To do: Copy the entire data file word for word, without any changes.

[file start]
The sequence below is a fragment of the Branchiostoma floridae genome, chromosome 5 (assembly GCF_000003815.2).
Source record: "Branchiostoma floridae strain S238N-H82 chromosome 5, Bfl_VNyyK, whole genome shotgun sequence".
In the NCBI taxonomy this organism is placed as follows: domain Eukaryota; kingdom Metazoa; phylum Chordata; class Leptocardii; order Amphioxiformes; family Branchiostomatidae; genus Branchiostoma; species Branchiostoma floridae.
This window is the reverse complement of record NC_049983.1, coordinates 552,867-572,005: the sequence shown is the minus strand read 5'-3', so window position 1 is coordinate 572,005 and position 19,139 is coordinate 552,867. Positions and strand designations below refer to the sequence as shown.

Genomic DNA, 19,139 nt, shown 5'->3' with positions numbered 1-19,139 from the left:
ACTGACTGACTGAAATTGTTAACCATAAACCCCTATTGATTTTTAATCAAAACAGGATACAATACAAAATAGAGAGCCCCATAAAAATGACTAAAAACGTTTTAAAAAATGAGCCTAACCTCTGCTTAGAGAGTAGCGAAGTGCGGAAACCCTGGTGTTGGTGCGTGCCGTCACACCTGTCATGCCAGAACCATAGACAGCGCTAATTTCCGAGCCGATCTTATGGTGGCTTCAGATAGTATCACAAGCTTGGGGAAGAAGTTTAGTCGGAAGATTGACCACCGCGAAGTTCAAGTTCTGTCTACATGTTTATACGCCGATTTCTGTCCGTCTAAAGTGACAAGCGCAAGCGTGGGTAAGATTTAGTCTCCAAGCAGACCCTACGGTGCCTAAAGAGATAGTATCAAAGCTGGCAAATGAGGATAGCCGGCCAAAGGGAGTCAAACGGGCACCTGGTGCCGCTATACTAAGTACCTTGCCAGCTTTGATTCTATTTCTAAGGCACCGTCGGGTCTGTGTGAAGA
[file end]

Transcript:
The sequence below is a fragment of the Branchiostoma floridae genome, chromosome 5 (assembly GCF_000003815.2).
Source record: "Branchiostoma floridae strain S238N-H82 chromosome 5, Bfl_VNyyK, whole genome shotgun sequence".
In the NCBI taxonomy this organism is placed as follows: domain Eukaryota; kingdom Metazoa; phylum Chordata; class Leptocardii; order Amphioxiformes; family Branchiostomatidae; genus Branchiostoma; species Branchiostoma floridae.
This window is the reverse complement of record NC_049983.1, coordinates 552,867-572,005: the sequence shown is the minus strand read 5'-3', so window position 1 is coordinate 572,005 and position 19,139 is coordinate 552,867. Positions and strand designations below refer to the sequence as shown.

Genomic DNA, 19,139 nt, shown 5'->3' with positions numbered 1-19,139 from the left:
ACTGACTGACTGAAATTGTTAACCATAAACCCCTATTGATTTTTAATCAAAACAGGATACAATACAAAATAGAGAGCCCCATAAAAATGACTAAAAACGTTTTAAAAAATGAGCCTAACCTCTGCTTAGAGAGTAGCGAAGTGCGGAAACCCTGGTGTTGGTGCGTGCCGTCACACCTGTCATGCCAGAACCATAGACAGCGCTAATTTCCGAGCCGATCTTATGGTGGCTTCAGATAGTATCACAAGCTTGGGGAAGAAGTTTAGTCGGAAGATTGACCACCGCGAAGTTCAAGTTCTGTCTACATGTTTATACGCCGATTTCTGTCCGTCTAAAGTGACAAGCGCAAGCGTGGGTAAGATTTAGTCTCCAAGCAGACCCTACGGTGCCTAAAGAGATAGTATCAAAGCTGGCAAATGAGGATAGCCGGCCAAAGGGAGTCAAACGGGCACCTGGTGCCGCTATACTAAGTACCTTGCCAGCTTTGATTCTATTTCTAAGGCACCGTCGGGTCTGTGTGAAGA